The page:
Images made by moonlight have an odd mix of day and night about them. Landscapes show an astonishing amount of color and detail, while skies attain a deep blue to set off the brighter stars. These colors are not seen by the eye however, because the levels of illumination are too feeble to be picked up by the eye's color-detecting cones. Film and CCD chips in digital cameras can build up exposure in low light levels to record the color and detail hidden in the night such as in the image below.
Looking across the Merced River to El Capitan and Bridalveil Falls, Yosemite
National Park. The full moon, a hint of dawn and the stars provide the only
light in this nocturnal scene looking towards the east. (Nikon F3, 35mm lens
at f2, 20 second exposure, Fujichrome Provia film pushed to 400 ISO)

Moonlight on the hoodoos at
Bryce Canyon with the stars
of the Big Dipper above.
(same exposure as above)
Why would an image taken by moonlight look much like a daylight one? Isn't light from the moon completely different from that of the sun?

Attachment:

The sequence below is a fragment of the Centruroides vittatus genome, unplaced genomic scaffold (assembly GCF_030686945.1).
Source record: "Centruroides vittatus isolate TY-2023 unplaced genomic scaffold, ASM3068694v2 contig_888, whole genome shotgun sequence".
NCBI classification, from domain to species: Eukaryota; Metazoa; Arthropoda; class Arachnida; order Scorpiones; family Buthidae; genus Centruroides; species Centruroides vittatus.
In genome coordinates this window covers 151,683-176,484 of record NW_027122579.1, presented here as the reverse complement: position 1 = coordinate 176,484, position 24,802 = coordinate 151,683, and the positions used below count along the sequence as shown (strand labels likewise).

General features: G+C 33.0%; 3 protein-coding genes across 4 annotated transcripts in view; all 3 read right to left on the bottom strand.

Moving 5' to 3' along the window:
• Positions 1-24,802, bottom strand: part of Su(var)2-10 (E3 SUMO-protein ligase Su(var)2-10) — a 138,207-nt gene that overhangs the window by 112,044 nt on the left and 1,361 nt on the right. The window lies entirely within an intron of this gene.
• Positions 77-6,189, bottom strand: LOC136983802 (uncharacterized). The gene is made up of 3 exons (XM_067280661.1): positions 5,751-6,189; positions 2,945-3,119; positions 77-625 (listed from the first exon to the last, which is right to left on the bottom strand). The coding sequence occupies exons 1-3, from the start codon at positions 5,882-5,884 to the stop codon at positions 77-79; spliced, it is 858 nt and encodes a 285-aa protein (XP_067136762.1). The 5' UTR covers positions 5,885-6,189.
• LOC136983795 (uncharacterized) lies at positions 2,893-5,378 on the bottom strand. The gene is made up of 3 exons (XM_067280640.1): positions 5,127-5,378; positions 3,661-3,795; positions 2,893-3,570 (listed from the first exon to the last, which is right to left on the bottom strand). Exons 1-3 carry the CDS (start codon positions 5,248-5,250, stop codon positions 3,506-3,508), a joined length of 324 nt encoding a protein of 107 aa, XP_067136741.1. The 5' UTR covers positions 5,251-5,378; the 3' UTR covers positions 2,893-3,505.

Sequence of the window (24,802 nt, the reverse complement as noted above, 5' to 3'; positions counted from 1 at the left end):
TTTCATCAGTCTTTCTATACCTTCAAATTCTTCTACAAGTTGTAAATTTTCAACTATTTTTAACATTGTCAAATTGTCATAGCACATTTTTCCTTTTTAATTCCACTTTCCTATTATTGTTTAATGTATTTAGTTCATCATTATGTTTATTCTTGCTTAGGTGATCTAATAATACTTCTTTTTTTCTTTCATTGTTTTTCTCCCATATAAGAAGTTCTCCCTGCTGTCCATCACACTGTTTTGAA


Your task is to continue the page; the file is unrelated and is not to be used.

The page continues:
Photographically, moonlight and sunlight are quite similar. This makes sense since moonlight is simply reflected light from the sun. The lunar surface is a neutral gray, adding little to no tint. The size of both sources is the same too, about half a degree wide. That makes both types of lighting equally harsh, with shadows cast by the sun and full moon of the same sharpness. Moonlight only seems softer to the eye because the eye's defects really begin to show in very low illumination.

The most glaring difference, of course, is that of intensity. Light from the full moon is some 400,000 times dimmer than that of the sun. The moon may seem like a blindingly-bright orb in the night sky, but it is actually a dark gray sphere reflecting only about 7% of the light hitting its surface.


All images are copyrighted by Frank Zullo. Please do not use without written permission.